If you receive an invoice (usually postal, because it looks pretty official) to renew a domain name through Domain Registry Services, know that it’s a scam meant to charge you more than four times the price you should pay to lease your website’s URL.
The really wicked thing about this scam is that “Domain Registry Services” does know when your domain name expires. In fact, anyone can find out any domain’s expiration date by doing a simple internet search that looks like the following: whois website.com.
This search will take you to a list of domain name registries, through which you can find out quite a bit about whoever owns a domain name (some info may be private). So … you may well believe that you should pay this domain name “registrar.” Even the scammer’s “logo” is a modified American flag. But notice the pricing:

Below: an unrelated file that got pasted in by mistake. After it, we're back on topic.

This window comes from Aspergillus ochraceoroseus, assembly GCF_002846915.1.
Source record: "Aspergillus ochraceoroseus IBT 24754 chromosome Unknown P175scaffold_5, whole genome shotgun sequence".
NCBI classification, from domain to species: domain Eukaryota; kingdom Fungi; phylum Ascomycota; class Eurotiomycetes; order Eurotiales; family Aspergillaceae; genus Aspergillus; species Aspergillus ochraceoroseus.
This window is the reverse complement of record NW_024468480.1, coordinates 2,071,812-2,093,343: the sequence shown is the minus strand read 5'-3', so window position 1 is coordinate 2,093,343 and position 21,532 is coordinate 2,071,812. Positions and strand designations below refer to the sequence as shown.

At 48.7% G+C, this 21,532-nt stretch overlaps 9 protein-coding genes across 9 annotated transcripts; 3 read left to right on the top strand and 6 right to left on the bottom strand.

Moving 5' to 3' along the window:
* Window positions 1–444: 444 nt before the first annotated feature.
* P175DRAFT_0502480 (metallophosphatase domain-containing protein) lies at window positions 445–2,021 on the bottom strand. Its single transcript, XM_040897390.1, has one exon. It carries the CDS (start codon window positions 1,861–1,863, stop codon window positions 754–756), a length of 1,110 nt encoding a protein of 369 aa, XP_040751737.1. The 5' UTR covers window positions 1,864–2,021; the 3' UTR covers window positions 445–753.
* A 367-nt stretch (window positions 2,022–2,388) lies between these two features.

1 year ….. $35.00
2 years … $60.00
5 years … $120.00
Such a deal, right? Wrong. Renewing your domain name (or URL) should cost anywhere from $7 to $14 for one year. Most 5-year renewals cost $60.00 or so.
If this is a scam, why does it keep happening?
With all that’s going on in the Internet world, educating consumers has not been a high priority. Plus, even though the invoices are misleading, the legality of overcharging has yet to be contested successfully. Domain Registry Services is far from the only opportunity you have to overpay for a product or service. For more information, please read:
One thing you CAN do to prevent these invoices from reaching your mailbox is to pay the $9 (or so) charge per year to keep your name and address private. Check with your domain registrar.